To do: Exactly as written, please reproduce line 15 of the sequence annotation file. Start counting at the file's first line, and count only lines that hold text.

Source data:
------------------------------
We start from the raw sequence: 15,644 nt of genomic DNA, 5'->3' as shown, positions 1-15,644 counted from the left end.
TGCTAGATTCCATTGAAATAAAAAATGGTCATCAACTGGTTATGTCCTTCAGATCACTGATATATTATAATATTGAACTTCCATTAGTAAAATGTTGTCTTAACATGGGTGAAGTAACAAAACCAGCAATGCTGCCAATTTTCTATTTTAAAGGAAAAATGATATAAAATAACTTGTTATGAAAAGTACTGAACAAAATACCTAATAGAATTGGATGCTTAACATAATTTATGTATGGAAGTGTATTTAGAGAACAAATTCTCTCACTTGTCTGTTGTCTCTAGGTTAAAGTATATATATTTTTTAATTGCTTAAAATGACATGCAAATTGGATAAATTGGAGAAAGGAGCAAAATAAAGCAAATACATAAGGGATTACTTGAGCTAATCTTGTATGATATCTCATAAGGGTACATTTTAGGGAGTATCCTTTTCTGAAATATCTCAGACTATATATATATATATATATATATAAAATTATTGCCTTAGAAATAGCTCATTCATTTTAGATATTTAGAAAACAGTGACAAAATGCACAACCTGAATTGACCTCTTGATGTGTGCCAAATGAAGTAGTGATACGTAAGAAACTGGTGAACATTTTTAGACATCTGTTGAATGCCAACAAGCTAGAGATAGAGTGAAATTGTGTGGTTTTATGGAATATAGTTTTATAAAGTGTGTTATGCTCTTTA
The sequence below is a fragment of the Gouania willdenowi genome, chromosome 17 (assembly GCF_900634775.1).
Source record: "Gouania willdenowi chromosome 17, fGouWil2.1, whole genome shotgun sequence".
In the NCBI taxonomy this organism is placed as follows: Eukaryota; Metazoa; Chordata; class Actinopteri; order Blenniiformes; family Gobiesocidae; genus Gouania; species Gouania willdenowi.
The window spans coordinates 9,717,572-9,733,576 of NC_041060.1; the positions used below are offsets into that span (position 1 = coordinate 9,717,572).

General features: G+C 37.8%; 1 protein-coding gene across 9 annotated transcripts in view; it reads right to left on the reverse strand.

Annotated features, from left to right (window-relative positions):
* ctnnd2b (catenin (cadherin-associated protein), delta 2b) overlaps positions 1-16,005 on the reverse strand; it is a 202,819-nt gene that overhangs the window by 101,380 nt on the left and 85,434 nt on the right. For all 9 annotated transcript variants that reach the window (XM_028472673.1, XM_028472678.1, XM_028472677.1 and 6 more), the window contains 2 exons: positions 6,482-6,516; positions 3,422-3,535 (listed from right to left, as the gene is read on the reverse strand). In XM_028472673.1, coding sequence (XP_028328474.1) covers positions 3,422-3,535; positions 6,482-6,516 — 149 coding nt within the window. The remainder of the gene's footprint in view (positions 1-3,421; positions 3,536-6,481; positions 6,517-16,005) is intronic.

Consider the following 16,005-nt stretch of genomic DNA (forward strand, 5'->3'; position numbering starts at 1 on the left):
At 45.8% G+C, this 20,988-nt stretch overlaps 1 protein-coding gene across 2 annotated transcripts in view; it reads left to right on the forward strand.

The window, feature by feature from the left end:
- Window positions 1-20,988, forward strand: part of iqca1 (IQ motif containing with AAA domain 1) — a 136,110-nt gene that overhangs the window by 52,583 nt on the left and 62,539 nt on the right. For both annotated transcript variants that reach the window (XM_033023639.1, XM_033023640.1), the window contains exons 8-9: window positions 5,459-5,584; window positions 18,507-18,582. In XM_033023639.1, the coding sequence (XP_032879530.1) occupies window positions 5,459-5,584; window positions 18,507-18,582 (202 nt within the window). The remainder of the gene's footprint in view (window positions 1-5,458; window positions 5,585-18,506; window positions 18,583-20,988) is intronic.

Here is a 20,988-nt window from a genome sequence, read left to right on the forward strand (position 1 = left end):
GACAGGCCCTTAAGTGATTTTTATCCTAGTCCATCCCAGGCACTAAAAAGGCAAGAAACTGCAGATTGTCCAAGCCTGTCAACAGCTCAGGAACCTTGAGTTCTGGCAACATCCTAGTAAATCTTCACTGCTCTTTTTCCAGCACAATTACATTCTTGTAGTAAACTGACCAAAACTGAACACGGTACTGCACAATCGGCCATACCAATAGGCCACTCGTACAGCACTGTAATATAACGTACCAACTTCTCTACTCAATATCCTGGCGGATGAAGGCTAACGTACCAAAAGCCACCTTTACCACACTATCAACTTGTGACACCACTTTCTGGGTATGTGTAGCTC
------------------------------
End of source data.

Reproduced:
GACAGGCCCTTAAGTGATTTTTATCCTAGTCCATCCCAGGCACTAAAAAGGCAAGAAACTGCAGATTGTCCAAGCCTGTCAACAGCTCAGGAACCTTGAGTTCTGGCAACATCCTAGTAAATCTTCACTGCTCTTTTTCCAGCACAATTACATTCTTGTAGTAAACTGACCAAAACTGAACACGGTACTGCACAATCGGCCATACCAATAGGCCACTCGTACAGCACTGTAATATAACGTACCAACTTCTCTACTCAATATCCTGGCGGATGAAGGCTAACGTACCAAAAGCCACCTTTACCACACTATCAACTTGTGACACCACTTTCTGGGTATGTGTAGCTC